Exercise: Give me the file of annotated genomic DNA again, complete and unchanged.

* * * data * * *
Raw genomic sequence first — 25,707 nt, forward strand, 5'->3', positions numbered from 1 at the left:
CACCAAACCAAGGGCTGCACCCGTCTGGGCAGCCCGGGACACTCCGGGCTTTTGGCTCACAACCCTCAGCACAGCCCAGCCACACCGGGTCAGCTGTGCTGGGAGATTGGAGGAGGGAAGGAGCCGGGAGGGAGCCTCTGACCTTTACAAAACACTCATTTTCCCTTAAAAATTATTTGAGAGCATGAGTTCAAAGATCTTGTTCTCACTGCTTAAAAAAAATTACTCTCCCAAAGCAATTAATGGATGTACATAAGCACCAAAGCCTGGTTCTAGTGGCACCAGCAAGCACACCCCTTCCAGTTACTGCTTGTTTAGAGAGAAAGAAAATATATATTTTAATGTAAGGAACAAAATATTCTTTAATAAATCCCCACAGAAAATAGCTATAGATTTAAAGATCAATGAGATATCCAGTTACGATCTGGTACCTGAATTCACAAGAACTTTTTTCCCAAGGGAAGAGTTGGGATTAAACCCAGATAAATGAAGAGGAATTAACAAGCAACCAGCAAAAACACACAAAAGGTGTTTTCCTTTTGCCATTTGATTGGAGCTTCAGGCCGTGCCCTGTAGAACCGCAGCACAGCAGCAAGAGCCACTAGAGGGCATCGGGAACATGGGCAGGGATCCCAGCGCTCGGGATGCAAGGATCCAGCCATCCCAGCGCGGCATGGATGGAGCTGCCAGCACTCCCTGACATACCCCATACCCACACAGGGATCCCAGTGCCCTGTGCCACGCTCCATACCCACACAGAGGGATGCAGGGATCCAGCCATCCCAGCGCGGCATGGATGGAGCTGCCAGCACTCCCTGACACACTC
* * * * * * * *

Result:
Raw genomic sequence first — 25,707 nt, forward strand, 5'->3', positions numbered from 1 at the left:
CACCAAACCAAGGGCTGCACCCGTCTGGGCAGCCCGGGACACTCCGGGCTTTTGGCTCACAACCCTCAGCACAGCCCAGCCACACCGGGTCAGCTGTGCTGGGAGATTGGAGGAGGGAAGGAGCCGGGAGGGAGCCTCTGACCTTTACAAAACACTCATTTTCCCTTAAAAATTATTTGAGAGCATGAGTTCAAAGATCTTGTTCTCACTGCTTAAAAAAAATTACTCTCCCAAAGCAATTAATGGATGTACATAAGCACCAAAGCCTGGTTCTAGTGGCACCAGCAAGCACACCCCTTCCAGTTACTGCTTGTTTAGAGAGAAAGAAAATATATATTTTAATGTAAGGAACAAAATATTCTTTAATAAATCCCCACAGAAAATAGCTATAGATTTAAAGATCAATGAGATATCCAGTTACGATCTGGTACCTGAATTCACAAGAACTTTTTTCCCAAGGGAAGAGTTGGGATTAAACCCAGATAAATGAAGAGGAATTAACAAGCAACCAGCAAAAACACACAAAAGGTGTTTTCCTTTTGCCATTTGATTGGAGCTTCAGGCCGTGCCCTGTAGAACCGCAGCACAGCAGCAAGAGCCACTAGAGGGCATCGGGAACATGGGCAGGGATCCCAGCGCTCGGGATGCAAGGATCCAGCCATCCCAGCGCGGCATGGATGGAGCTGCCAGCACTCCCTGACATACCCCATACCCACACAGGGATCCCAGTGCCCTGTGCCACGCTCCATACCCACACAGAGGGATGCAGGGATCCAGCCATCCCAGCGCGGCATGGATGGAGCTGCCAGCACTCCCTGACACACTC